As the nights draw in, there's little denying that the weather is turning and winter is well on the way. When temperatures drop, not only can road conditions worsen, but any fleet of vehicles can suffer mechanically if they're not optimised for the new, frostier period.
In New Zealand, there can of course be large discrepancies between the weather in the North and South Islands. However, here are a few checks that all fleet managers should be ready to carry out in preparation for winter, regardless of their locale:
Traction and braking
Roads that are slippery and icy can be incredibly hazardous to any driver, but risks are compounded in large vehicles. In fact, research from logistics company Transervice noted that the stopping distances of larger commercial vehicles can increase by anything from four to 10 times in length when the road surface is frozen.
Stopping distances of commercial vehicles can increase from four to 10 times in length when the road surface is frozen.
To that end, the brakes of any fleet vehicle should be checked regularly in the build up to, and throughout winter. This includes ensuring the brake discs are not warped, discoloured or worn beyond the acceptable levels of wear and tear, as well as keeping an eye on the brake pads and replacing them as and when required.
Furthermore, tyres are just as important when it comes to gaining traction on wintery roads. Treads and pressures need to be monitored and logged every few weeks, while – if viable – winter tyres should be fitted to the entire fleet.
Specialised seasonal rubber will have deeper and more effective tread patterns for the conditions, ultimately giving your drivers more grip out on the road. This video from tyre manufacturer Michelin highlights the differences between winter and all-season tyres, as well as some tips on the best braking practices in especially wintery conditions:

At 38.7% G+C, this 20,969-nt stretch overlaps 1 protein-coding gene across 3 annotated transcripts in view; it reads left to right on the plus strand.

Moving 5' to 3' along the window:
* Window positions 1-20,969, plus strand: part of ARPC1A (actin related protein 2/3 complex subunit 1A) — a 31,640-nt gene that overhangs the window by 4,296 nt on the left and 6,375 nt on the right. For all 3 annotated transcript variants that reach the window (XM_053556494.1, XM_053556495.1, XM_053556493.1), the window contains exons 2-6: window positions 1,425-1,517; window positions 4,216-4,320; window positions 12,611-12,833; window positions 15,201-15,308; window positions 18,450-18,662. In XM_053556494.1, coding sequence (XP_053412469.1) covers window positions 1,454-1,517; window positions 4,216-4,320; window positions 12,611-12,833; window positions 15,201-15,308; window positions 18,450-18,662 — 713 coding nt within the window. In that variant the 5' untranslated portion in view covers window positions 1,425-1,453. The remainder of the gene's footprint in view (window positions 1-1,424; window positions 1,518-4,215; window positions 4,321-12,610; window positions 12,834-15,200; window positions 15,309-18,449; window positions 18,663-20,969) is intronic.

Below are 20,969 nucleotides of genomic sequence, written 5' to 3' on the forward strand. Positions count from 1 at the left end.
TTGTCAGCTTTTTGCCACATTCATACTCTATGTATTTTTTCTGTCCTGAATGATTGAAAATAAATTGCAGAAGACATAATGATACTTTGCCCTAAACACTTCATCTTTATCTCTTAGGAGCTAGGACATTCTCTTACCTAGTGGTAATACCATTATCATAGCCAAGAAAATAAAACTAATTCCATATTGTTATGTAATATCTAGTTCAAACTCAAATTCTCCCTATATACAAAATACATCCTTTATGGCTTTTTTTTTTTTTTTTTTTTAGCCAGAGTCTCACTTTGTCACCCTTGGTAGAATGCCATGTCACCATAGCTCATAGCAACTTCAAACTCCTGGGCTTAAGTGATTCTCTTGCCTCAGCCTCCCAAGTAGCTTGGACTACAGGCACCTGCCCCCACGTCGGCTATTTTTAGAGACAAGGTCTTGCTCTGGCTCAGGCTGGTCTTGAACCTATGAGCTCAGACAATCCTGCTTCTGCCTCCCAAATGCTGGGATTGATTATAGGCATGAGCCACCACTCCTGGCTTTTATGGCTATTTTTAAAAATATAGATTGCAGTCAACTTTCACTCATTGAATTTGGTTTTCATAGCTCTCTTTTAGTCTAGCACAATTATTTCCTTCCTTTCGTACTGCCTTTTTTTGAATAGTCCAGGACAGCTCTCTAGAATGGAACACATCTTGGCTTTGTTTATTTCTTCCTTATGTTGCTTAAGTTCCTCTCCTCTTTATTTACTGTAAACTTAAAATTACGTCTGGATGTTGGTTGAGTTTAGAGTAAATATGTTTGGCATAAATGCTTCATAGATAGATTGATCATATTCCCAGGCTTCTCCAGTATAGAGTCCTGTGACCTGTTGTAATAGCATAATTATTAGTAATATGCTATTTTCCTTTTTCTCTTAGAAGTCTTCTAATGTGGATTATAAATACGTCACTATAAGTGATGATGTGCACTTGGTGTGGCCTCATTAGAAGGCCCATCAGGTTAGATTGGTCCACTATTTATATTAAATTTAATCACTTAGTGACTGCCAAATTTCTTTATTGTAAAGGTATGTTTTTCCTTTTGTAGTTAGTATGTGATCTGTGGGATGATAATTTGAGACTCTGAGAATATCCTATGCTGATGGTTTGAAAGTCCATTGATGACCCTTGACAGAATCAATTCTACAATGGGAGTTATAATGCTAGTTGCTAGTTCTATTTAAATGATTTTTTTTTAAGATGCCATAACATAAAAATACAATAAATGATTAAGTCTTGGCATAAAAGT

As important as traction and braking, your fleet vehicles engines should be tended to in preparation for colder conditions. Any worn spark plugs or belts within the motor should be switched out for new parts, as they are more likely to fail in excessively low temperatures.
Furthermore, fleet managers should encourage drivers to ensure that fuel levels are kept above the minimum. If they get close to empty, water vapour can collect in the tank and pose a bigger problem if it makes it through the system and into the engine.
Encouraging drivers to fill up using their business fuel cards will likely save the company money, but it could also inadvertently prolong the life of your fleet vehicles engines too.
As temperatures creep lower and lower, it's important to have the fleet – no matter what its size – ready for any changes. Winter shouldn't stop any group of vehicles from performing its tasks to the highest standards, providing companies prepare them for seasonal conditions in advance.